The second level is the relationships between the characters. At the core, of course, is the friendship between the two travelers stuck in their dreams but lacking the gumption to do anything about them. Simon Pegg and Nick Frost are an awesome comedic twosome, and their act only grows more refined. Though some of the "we're not gay" gags are a little tired post-Hot Fuzz, they still manage to portray a genuine friendship that comes across as "lived in." Yes, it's a friendship they have in real life, but it takes a lot of hard work to be yourself on screen and make it look natural, particularly when you have to be yourself on cue and with such excellent comic timing. Their back-and-forth go a long way toward making Paul so fresh.
The surprise element that is added into this mix is Rogen. I'll admit, it was the alien that had me the most worried going in, and Rogen's highly recognizable voice took a little getting used to coming out of Paul's digitally manipulated mouth, but it's only a couple of scenes before it all starts to click. Rogen being corralled by a good script isn't a bad thing (one assumes there is less ad libbing when the character has to be animated in post), and even with that restriction, the actor gets a lot of great lines. The effects team seamlessly inserts their creation into the real environment, and there is never a point where Paul comes off as false or half-assed. It's clear they also worked with Rogen to capture his mannerisms and even some of his facial expressions. The best compliment I can extend is that eventually I forgot I was watching something that didn't really exist.
Paul covers the well-worn thematic ground of being about two guys stuck in a rut who find themselves through unexpected adventure. It's tried and true and it still works. The one-liners and satirical observances Pegg and Frost drape on this familiar skeleton are sharp enough that the formula has yet to grow stale. There is even a daring undercurrent of pro-science commentary that gives Paul an added layer for audiences to chew on. It could've seemed like there were a lot of stray elements being crammed into one movie, but the script handles them in such a way that they end up being all of one piece.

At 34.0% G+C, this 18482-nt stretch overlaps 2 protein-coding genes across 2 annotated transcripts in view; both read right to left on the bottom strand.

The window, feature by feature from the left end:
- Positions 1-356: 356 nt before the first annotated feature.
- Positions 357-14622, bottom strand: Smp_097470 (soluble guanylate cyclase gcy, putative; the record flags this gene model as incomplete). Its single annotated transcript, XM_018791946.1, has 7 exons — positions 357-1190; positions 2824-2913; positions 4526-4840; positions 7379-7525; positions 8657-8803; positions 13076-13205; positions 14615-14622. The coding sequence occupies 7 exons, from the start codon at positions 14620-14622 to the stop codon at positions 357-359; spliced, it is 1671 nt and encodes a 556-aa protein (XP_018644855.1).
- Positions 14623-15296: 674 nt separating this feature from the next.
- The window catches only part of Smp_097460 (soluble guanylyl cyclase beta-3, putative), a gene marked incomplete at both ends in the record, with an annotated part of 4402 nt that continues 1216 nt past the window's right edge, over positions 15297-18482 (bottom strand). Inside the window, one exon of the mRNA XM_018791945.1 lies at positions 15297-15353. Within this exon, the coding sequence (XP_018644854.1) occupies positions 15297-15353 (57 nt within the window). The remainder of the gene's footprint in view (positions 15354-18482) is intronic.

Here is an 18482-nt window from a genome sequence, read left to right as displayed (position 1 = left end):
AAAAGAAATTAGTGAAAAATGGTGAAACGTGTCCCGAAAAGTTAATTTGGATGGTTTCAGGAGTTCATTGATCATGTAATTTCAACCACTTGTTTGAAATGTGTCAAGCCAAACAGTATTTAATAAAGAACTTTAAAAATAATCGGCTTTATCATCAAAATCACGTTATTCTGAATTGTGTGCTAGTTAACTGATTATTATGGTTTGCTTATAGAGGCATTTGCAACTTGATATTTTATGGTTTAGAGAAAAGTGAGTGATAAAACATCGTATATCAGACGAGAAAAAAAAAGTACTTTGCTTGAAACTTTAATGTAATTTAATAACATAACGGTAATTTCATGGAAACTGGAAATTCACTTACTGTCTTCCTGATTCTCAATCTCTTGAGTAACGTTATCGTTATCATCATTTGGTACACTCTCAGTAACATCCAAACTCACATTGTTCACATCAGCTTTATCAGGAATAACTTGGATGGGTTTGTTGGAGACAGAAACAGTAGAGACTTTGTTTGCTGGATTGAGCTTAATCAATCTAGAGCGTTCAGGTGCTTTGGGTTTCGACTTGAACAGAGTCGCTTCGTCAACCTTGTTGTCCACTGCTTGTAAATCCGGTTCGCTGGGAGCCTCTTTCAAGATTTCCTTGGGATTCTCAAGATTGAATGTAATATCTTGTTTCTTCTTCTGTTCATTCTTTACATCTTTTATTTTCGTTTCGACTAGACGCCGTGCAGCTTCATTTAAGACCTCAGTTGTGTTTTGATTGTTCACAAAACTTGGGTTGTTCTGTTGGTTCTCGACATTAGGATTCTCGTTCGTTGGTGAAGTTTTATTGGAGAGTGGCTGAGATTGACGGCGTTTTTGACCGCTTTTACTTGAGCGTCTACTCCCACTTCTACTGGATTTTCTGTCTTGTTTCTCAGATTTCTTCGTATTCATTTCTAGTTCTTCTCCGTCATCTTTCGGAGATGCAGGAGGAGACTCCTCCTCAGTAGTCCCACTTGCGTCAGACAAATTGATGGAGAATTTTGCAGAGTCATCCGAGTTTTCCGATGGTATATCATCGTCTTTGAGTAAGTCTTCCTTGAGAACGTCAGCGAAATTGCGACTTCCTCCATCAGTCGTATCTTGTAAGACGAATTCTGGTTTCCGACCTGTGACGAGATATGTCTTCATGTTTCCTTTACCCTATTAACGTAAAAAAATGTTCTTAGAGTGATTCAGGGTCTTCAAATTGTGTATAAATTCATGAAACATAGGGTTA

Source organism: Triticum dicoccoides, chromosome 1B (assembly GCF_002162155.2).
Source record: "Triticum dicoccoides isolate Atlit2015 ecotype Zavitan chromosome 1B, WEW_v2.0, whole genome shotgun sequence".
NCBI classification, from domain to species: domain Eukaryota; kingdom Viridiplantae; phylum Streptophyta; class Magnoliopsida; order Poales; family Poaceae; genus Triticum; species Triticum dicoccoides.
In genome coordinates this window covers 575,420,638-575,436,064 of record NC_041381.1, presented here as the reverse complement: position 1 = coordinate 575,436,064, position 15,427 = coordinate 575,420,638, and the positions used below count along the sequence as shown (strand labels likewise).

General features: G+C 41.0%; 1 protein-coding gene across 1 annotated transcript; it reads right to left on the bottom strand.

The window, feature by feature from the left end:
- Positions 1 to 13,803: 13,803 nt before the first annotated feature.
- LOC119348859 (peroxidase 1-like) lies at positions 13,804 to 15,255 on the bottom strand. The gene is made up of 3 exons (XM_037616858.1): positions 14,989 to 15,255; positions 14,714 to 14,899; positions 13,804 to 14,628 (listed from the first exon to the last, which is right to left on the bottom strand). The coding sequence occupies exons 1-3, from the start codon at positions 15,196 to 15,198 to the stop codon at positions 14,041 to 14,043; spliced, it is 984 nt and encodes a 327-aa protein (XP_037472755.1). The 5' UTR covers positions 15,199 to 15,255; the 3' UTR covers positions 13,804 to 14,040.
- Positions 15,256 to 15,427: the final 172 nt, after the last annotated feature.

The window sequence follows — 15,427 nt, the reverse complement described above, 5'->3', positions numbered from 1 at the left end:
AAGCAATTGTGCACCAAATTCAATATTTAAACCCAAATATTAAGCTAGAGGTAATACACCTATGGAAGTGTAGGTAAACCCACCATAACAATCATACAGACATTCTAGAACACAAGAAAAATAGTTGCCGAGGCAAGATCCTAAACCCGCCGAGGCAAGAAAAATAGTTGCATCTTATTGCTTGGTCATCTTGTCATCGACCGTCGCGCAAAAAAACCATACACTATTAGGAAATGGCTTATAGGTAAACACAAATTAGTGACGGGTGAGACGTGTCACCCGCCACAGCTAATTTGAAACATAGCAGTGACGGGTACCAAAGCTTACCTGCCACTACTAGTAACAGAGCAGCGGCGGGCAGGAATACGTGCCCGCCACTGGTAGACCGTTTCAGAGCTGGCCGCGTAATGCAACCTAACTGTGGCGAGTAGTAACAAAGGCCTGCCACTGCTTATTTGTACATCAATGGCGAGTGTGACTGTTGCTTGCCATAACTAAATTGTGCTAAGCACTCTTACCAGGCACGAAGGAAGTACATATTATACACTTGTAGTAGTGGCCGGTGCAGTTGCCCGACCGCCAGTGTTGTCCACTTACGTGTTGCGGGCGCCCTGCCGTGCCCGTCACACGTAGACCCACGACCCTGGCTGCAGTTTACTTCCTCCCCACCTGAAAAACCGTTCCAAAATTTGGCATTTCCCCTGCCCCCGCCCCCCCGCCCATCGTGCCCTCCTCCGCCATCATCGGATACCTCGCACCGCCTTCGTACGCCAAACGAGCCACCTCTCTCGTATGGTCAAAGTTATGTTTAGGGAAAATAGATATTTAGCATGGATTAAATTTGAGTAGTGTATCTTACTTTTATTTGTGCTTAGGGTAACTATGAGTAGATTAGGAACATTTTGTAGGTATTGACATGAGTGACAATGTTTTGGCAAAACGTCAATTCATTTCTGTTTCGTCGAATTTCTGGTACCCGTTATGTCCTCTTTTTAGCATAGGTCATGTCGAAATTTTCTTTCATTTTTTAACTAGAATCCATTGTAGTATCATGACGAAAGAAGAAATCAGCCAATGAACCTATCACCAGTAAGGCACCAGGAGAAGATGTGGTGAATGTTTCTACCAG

Truthfully, I enjoyed myself so much watching Paul, complaining about anything makes me feel like an awful spoilsport. Yes, it's a little slow to get going, and yes, Greg Mottola could have done a better job of matching the dialogue and plot references with more interesting visual lifts from classic sci-fi flicks, but most audiences aren't going to care about that. And rightly so. Paul is going to make you laugh, whether you know what it's lampooning or want to think about all the different aspects of its story or just would prefer to roll with it as it comes. I call that a comedy win.
Jamie S. Rich is a novelist and comic book writer. He is best known for his collaborations with Joelle Jones, including the hardboiled crime comic book You Have Killed Me, the challenging romance 12 Reasons Why I Love Her, and the 2007 prose novel Have You Seen the Horizon Lately?, for which Jones did the cover. All three were published by Oni Press. His most recent project is the superhero series It Girl and the Atomics and the futuristic romance A Boy and a Girl with Natalie Nourigat. Follow Rich's blog at Confessions123.com.